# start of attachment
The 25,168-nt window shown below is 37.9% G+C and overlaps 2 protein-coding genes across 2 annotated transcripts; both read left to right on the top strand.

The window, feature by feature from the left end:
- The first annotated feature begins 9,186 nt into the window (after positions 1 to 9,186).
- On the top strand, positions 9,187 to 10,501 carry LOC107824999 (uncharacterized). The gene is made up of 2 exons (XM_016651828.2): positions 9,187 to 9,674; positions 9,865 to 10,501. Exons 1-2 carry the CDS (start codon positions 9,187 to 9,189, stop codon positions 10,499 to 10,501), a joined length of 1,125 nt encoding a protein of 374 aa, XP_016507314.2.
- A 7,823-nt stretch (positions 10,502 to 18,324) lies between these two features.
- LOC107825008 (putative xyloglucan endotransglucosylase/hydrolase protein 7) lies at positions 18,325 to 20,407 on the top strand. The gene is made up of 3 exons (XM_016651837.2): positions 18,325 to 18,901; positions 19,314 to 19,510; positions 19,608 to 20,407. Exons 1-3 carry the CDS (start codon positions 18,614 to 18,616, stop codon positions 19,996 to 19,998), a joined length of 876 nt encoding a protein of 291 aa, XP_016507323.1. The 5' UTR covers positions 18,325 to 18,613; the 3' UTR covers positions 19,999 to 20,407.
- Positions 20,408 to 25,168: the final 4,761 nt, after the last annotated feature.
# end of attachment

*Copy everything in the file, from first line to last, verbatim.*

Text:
The 25,168-nt window shown below is 37.9% G+C and overlaps 2 protein-coding genes across 2 annotated transcripts; both read left to right on the top strand.

The window, feature by feature from the left end:
- The first annotated feature begins 9,186 nt into the window (after positions 1 to 9,186).
- On the top strand, positions 9,187 to 10,501 carry LOC107824999 (uncharacterized). The gene is made up of 2 exons (XM_016651828.2): positions 9,187 to 9,674; positions 9,865 to 10,501. Exons 1-2 carry the CDS (start codon positions 9,187 to 9,189, stop codon positions 10,499 to 10,501), a joined length of 1,125 nt encoding a protein of 374 aa, XP_016507314.2.
- A 7,823-nt stretch (positions 10,502 to 18,324) lies between these two features.
- LOC107825008 (putative xyloglucan endotransglucosylase/hydrolase protein 7) lies at positions 18,325 to 20,407 on the top strand. The gene is made up of 3 exons (XM_016651837.2): positions 18,325 to 18,901; positions 19,314 to 19,510; positions 19,608 to 20,407. Exons 1-3 carry the CDS (start codon positions 18,614 to 18,616, stop codon positions 19,996 to 19,998), a joined length of 876 nt encoding a protein of 291 aa, XP_016507323.1. The 5' UTR covers positions 18,325 to 18,613; the 3' UTR covers positions 19,999 to 20,407.
- Positions 20,408 to 25,168: the final 4,761 nt, after the last annotated feature.